The jungle surrounding Julie Locker is breathing. Trees sway, leaves rustle. She walks cautiously toward a row of moving branches, pulling out her machete and leveling it with one strike.
The set for the upcoming Department of Performing and Media Arts production of “On the Verge” is full of energy. With rope bridges, platforms, hidden windows, a giant yeti and props emerging from trap doors in the stage floor, the world that students and director David Feldshuh, professor of performing and media arts, have created is almost its own character.
“It’s truly alive,” says Locker ’16, who plays Fanny. “I’ve never been in a play like this.”
Onstage Nov. 12-21 at the Schwartz Center for the Performing Arts, Eric Overmyer’s “On the Verge” is a story of three Victorian women – Mary, Fanny and Alex – who venture into uncharted land before unwittingly traveling through time to the 1950s. With uncertainty around every corner, the three women forge a tight bond as they adjust to a new world and search for happiness.
The script is a celebration of language with dense melodic writing, but this production is designed to be visually rich as well. Aided by four student actors serving as koken – a Japanese term for stage assistant – the set is part of the action. The black-clad performers blend into the background while helping the three women interact with props – emerging from trap doors to highlight supplies, manning the limbs of an oversized yeti or throwing snowballs – to create a satisfying visual aesthetic.
“Instead of just standing on the set and letting it live there, we try to bring it to life and braid it in with the text,” says Sarah Coffey ’16, who plays Alex. “It’s very imaginative. It’ll be visually very exciting to watch the koken create these atmospheres. It’s going to be like a dream.”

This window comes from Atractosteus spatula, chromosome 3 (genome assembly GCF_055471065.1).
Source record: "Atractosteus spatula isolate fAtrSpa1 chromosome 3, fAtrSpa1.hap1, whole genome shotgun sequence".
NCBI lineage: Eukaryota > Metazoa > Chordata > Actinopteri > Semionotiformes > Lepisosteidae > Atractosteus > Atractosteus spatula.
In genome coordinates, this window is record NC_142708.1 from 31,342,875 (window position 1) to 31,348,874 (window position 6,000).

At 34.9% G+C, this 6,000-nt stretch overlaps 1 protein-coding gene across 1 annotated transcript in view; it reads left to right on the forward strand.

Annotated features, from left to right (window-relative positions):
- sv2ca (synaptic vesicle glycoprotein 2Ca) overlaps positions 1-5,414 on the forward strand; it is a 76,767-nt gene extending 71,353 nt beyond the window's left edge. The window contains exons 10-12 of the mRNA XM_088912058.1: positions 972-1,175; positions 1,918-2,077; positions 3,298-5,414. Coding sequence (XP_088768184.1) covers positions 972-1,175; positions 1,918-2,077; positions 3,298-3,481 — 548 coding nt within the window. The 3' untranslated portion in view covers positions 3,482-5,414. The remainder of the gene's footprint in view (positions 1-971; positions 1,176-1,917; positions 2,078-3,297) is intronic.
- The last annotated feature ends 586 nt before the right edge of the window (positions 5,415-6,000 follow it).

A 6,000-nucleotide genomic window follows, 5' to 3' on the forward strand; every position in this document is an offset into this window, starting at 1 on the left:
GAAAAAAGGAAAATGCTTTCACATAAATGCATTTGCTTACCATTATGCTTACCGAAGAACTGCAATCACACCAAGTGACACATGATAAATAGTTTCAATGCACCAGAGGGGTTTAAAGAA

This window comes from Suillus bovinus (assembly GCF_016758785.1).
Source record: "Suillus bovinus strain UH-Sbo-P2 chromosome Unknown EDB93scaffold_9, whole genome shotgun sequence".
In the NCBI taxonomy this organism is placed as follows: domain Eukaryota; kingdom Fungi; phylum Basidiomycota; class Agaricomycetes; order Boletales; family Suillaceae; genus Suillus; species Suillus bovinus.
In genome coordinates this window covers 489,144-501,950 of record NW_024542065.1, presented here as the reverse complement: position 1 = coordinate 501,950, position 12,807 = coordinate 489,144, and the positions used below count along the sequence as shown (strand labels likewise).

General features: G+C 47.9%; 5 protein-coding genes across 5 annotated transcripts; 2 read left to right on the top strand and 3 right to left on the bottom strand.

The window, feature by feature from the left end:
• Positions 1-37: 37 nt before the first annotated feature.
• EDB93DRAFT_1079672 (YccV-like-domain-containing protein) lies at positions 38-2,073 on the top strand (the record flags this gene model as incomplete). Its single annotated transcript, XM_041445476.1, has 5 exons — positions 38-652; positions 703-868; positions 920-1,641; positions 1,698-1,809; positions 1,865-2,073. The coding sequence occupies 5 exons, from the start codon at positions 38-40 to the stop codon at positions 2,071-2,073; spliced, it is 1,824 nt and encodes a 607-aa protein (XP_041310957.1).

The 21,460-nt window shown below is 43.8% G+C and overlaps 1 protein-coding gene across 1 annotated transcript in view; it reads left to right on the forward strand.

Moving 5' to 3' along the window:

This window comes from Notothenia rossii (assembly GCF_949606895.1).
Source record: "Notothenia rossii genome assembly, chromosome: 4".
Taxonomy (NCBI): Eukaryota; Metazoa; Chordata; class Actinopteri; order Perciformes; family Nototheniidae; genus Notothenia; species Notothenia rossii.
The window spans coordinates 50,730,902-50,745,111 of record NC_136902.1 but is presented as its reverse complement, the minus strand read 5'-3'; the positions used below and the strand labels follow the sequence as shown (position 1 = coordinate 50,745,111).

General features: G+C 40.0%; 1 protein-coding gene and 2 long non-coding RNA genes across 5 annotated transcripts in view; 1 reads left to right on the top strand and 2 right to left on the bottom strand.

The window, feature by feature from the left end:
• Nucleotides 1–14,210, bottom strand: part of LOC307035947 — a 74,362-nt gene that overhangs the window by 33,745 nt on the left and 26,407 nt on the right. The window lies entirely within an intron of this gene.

Feldshuh says the themes of “On the Verge” made the koken a natural fit.
“The play is about freedom from boundaries and welcoming surprise and the unexpected,” Feldshuh says. “Using the Japanese Noh technique of ‘stage assistants’ allows objects to appear and disappear at will and illusions – climbing mountains, crossing a gorge on a rope bridge, etc. – to be created through the actors and the audience’s imagination.”
While the visual elements add to the sense of adventure, the dialogue is a journey of its own. Coffey compares it to Shakespeare in its complexity, adding she finds something new with each reading.
“The writing is beautiful and different,” Coffey says. “It’s definitely been tough to become comfortable with the words, but once you find the tempo and the thought and the ecstasy in saying the words – because it’s a play about language and how words and sounds can feel when you say them – once you embrace that aspect of the language instead of brushing over it, it takes focus.”
“On the Verge” serves as the final class presentation for PMA 3609, Making Theatre: Rehearsal and Production Techniques. Senior lecturer Carolyn Goelzer plays the role of Mary, leading a cast of seven student actors. Students in Advanced Undergraduate Practice as Research in Lighting are also in key roles behind the scenes.
Feldshuh says that with its depth, “On the Verge” helped his students to grow as professionals.
“It is a perfect text to take on in order to learn how to communicate language to an audience. The text is filled with allusion, rhyme, tempo and rhythm changes, fun words and sound,” Feldshuh says. “Above all, ‘On the Verge’ is about theatricality. That element and the humor in the script have been highlighted in this production. There are major demands made on the actors in terms of language, movement, costumes and audience engagement that move any young actor through numerous aspects of the acting craft.”
Matt Morgan is communications manager for the Department of Performing and Media Arts.